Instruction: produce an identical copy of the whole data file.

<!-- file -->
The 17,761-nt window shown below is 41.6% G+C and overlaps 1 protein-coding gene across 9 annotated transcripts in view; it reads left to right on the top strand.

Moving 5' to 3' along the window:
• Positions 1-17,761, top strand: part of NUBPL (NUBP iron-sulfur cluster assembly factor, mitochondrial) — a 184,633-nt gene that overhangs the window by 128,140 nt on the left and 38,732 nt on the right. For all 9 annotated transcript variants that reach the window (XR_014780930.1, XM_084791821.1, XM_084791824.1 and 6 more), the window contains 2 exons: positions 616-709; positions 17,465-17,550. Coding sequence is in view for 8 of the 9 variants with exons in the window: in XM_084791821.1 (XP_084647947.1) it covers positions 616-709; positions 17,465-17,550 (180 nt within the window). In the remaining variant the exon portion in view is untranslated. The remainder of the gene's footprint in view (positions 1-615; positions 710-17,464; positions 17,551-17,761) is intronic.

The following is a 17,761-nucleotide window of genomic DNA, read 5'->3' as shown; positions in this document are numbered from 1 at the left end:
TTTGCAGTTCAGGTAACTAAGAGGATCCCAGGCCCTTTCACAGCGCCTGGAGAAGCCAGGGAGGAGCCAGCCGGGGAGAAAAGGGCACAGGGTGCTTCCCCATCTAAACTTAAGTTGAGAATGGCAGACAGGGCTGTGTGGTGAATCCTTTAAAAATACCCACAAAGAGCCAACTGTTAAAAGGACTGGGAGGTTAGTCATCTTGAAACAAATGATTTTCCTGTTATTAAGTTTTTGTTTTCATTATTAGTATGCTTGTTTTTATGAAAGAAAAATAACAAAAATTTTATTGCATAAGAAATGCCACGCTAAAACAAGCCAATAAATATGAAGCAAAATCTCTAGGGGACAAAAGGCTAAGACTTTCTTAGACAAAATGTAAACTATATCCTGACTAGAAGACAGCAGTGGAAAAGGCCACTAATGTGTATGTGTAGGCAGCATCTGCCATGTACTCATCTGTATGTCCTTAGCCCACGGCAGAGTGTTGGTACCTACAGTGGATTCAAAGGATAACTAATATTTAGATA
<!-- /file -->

The 17,761-nt window shown below is 41.6% G+C and overlaps 1 protein-coding gene across 9 annotated transcripts in view; it reads left to right on the top strand.

Moving 5' to 3' along the window:
• Positions 1-17,761, top strand: part of NUBPL (NUBP iron-sulfur cluster assembly factor, mitochondrial) — a 184,633-nt gene that overhangs the window by 128,140 nt on the left and 38,732 nt on the right. For all 9 annotated transcript variants that reach the window (XR_014780930.1, XM_084791821.1, XM_084791824.1 and 6 more), the window contains 2 exons: positions 616-709; positions 17,465-17,550. Coding sequence is in view for 8 of the 9 variants with exons in the window: in XM_084791821.1 (XP_084647947.1) it covers positions 616-709; positions 17,465-17,550 (180 nt within the window). In the remaining variant the exon portion in view is untranslated. The remainder of the gene's footprint in view (positions 1-615; positions 710-17,464; positions 17,551-17,761) is intronic.

The following is a 17,761-nucleotide window of genomic DNA, read 5'->3' as shown; positions in this document are numbered from 1 at the left end:
TTTGCAGTTCAGGTAACTAAGAGGATCCCAGGCCCTTTCACAGCGCCTGGAGAAGCCAGGGAGGAGCCAGCCGGGGAGAAAAGGGCACAGGGTGCTTCCCCATCTAAACTTAAGTTGAGAATGGCAGACAGGGCTGTGTGGTGAATCCTTTAAAAATACCCACAAAGAGCCAACTGTTAAAAGGACTGGGAGGTTAGTCATCTTGAAACAAATGATTTTCCTGTTATTAAGTTTTTGTTTTCATTATTAGTATGCTTGTTTTTATGAAAGAAAAATAACAAAAATTTTATTGCATAAGAAATGCCACGCTAAAACAAGCCAATAAATATGAAGCAAAATCTCTAGGGGACAAAAGGCTAAGACTTTCTTAGACAAAATGTAAACTATATCCTGACTAGAAGACAGCAGTGGAAAAGGCCACTAATGTGTATGTGTAGGCAGCATCTGCCATGTACTCATCTGTATGTCCTTAGCCCACGGCAGAGTGTTGGTACCTACAGTGGATTCAAAGGATAACTAATATTTAGATA